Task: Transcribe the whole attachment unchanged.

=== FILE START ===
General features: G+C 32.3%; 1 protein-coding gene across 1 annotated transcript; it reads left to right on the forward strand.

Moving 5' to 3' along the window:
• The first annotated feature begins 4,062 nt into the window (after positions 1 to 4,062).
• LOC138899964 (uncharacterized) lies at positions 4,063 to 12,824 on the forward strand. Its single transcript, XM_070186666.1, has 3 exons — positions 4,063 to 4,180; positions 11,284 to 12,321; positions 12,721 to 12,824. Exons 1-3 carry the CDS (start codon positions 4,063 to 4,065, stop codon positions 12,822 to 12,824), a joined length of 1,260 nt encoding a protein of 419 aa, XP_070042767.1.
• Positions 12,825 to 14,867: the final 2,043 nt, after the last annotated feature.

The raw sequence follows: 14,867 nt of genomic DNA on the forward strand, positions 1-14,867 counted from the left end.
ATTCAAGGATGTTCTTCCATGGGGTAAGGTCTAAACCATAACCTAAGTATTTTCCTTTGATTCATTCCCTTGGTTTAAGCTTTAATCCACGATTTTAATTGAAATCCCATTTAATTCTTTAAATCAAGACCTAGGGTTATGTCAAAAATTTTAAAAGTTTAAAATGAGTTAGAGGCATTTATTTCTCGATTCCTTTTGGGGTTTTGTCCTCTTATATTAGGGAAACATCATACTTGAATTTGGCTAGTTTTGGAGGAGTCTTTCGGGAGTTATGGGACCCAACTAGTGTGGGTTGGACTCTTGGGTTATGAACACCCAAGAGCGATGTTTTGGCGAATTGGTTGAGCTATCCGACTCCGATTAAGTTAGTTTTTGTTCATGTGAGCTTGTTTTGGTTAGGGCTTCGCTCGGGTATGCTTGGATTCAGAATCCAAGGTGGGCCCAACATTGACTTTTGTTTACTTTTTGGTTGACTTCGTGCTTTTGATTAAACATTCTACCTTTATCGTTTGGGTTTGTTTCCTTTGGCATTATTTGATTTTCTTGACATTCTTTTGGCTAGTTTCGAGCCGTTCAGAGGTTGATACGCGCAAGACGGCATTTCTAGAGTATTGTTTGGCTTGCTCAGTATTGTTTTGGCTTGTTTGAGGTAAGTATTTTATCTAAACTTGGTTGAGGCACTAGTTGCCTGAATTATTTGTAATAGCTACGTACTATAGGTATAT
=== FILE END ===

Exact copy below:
General features: G+C 32.3%; 1 protein-coding gene across 1 annotated transcript; it reads left to right on the forward strand.

Moving 5' to 3' along the window:
• The first annotated feature begins 4,062 nt into the window (after positions 1 to 4,062).
• LOC138899964 (uncharacterized) lies at positions 4,063 to 12,824 on the forward strand. Its single transcript, XM_070186666.1, has 3 exons — positions 4,063 to 4,180; positions 11,284 to 12,321; positions 12,721 to 12,824. Exons 1-3 carry the CDS (start codon positions 4,063 to 4,065, stop codon positions 12,822 to 12,824), a joined length of 1,260 nt encoding a protein of 419 aa, XP_070042767.1.
• Positions 12,825 to 14,867: the final 2,043 nt, after the last annotated feature.

The raw sequence follows: 14,867 nt of genomic DNA on the forward strand, positions 1-14,867 counted from the left end.
ATTCAAGGATGTTCTTCCATGGGGTAAGGTCTAAACCATAACCTAAGTATTTTCCTTTGATTCATTCCCTTGGTTTAAGCTTTAATCCACGATTTTAATTGAAATCCCATTTAATTCTTTAAATCAAGACCTAGGGTTATGTCAAAAATTTTAAAAGTTTAAAATGAGTTAGAGGCATTTATTTCTCGATTCCTTTTGGGGTTTTGTCCTCTTATATTAGGGAAACATCATACTTGAATTTGGCTAGTTTTGGAGGAGTCTTTCGGGAGTTATGGGACCCAACTAGTGTGGGTTGGACTCTTGGGTTATGAACACCCAAGAGCGATGTTTTGGCGAATTGGTTGAGCTATCCGACTCCGATTAAGTTAGTTTTTGTTCATGTGAGCTTGTTTTGGTTAGGGCTTCGCTCGGGTATGCTTGGATTCAGAATCCAAGGTGGGCCCAACATTGACTTTTGTTTACTTTTTGGTTGACTTCGTGCTTTTGATTAAACATTCTACCTTTATCGTTTGGGTTTGTTTCCTTTGGCATTATTTGATTTTCTTGACATTCTTTTGGCTAGTTTCGAGCCGTTCAGAGGTTGATACGCGCAAGACGGCATTTCTAGAGTATTGTTTGGCTTGCTCAGTATTGTTTTGGCTTGTTTGAGGTAAGTATTTTATCTAAACTTGGTTGAGGCACTAGTTGCCTGAATTATTTGTAATAGCTACGTACTATAGGTATAT